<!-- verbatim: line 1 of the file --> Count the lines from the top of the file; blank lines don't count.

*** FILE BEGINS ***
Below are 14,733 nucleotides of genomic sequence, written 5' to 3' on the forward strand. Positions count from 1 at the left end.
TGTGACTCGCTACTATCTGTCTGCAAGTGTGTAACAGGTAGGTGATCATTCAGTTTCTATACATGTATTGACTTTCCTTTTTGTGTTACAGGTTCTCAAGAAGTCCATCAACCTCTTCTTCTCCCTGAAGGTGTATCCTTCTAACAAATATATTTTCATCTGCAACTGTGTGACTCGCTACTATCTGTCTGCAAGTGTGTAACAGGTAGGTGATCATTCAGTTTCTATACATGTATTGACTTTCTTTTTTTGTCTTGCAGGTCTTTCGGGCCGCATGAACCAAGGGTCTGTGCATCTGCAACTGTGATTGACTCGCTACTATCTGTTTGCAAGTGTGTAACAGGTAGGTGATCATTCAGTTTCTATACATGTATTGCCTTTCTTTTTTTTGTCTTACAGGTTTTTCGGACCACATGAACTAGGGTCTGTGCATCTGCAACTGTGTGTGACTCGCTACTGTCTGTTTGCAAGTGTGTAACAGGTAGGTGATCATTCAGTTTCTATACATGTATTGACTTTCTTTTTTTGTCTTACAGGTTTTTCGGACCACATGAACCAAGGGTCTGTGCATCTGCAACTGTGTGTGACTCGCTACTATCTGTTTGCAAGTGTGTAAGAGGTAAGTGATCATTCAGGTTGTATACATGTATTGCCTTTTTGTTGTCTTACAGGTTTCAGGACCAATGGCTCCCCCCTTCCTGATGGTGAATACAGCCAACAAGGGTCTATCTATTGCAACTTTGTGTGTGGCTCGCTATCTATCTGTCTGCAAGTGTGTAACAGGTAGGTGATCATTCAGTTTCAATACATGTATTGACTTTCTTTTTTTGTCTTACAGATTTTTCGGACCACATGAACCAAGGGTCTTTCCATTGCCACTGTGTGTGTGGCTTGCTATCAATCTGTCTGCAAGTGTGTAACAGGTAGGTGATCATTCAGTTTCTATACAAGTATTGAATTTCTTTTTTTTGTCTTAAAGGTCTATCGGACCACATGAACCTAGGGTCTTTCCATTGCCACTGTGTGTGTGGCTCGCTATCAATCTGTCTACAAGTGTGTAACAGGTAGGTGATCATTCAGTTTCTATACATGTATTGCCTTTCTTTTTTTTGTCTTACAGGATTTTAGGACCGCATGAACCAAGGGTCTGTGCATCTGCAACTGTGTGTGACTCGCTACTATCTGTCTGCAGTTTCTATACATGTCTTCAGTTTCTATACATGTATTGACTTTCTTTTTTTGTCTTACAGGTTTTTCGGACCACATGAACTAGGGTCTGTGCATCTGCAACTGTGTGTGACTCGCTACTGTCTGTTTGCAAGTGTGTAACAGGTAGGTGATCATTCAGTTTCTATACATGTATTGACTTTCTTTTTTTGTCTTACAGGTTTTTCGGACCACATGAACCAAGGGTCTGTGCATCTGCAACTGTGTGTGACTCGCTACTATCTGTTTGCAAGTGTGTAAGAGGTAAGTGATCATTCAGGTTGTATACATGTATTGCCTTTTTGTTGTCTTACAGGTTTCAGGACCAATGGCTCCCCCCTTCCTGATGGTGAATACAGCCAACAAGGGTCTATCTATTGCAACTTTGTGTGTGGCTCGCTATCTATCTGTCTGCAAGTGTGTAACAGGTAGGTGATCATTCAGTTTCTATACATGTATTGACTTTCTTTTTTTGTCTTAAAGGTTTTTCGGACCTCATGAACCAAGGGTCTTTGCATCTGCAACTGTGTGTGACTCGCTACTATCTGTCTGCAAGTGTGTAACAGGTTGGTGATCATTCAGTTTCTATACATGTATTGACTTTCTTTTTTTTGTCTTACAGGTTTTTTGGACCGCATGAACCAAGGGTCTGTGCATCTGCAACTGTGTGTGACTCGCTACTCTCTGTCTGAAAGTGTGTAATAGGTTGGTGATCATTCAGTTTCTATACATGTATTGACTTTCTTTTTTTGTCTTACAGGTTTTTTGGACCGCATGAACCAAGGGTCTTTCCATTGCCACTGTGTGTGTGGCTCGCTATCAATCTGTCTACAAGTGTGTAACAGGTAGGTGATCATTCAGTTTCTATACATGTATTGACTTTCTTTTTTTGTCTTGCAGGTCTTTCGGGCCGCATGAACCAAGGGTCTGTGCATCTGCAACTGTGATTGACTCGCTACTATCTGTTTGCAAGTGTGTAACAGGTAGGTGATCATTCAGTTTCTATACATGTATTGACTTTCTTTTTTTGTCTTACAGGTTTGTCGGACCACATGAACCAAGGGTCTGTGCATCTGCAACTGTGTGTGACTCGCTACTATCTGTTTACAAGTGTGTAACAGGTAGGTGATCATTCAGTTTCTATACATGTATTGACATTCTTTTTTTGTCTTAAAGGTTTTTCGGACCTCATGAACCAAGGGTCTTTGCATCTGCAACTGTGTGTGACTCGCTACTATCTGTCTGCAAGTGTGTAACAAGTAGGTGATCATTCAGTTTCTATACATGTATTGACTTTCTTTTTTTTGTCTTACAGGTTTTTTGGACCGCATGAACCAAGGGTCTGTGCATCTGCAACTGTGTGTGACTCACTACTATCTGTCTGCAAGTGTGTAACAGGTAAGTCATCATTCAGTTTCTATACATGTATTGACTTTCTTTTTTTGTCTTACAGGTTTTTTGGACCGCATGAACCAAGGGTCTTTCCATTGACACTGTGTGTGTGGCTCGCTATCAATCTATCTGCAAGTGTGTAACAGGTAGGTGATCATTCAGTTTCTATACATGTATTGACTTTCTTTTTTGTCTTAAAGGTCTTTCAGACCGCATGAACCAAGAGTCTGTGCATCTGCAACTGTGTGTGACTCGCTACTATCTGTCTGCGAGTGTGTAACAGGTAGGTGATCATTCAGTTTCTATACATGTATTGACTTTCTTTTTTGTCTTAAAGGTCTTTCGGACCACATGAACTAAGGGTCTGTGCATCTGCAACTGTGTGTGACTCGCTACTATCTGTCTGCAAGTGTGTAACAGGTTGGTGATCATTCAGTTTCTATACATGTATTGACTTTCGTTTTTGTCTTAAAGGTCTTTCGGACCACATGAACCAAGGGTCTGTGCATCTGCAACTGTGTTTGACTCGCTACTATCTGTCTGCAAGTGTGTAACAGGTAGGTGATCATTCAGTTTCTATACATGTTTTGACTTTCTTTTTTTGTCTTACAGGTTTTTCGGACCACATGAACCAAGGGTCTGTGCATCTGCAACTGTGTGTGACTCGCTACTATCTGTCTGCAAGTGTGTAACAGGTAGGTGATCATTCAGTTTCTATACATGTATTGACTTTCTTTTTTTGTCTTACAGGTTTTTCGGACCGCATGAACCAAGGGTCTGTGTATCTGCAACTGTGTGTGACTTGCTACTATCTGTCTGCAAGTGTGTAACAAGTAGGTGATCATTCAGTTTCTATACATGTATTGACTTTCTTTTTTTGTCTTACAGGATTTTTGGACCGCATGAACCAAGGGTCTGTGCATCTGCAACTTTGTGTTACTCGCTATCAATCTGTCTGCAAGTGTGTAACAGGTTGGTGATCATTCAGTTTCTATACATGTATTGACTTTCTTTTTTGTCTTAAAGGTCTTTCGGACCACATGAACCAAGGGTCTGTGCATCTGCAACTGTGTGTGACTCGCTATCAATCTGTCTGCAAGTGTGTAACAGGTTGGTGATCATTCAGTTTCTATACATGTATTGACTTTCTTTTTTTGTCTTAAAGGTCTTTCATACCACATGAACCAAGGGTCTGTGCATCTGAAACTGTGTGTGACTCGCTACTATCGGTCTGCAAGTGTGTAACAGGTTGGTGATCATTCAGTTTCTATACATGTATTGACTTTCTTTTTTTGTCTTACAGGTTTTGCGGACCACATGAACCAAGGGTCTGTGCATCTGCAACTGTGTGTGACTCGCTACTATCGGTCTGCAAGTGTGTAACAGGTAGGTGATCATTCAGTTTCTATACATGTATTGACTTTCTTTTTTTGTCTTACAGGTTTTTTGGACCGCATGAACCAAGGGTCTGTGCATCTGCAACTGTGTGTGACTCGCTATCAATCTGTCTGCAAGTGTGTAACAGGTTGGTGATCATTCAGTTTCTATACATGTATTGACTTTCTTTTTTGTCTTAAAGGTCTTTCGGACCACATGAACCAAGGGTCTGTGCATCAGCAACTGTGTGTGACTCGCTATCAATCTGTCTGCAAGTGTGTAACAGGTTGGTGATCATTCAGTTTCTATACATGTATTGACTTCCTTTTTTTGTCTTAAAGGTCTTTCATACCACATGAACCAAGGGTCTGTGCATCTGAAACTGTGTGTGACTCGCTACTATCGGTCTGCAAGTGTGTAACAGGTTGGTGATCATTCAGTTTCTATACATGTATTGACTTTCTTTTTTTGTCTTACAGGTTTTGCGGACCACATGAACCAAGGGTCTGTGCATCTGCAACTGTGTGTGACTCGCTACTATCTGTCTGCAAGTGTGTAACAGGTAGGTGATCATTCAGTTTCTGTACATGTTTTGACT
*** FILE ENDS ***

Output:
Below are 14,733 nucleotides of genomic sequence, written 5' to 3' on the forward strand. Positions count from 1 at the left end.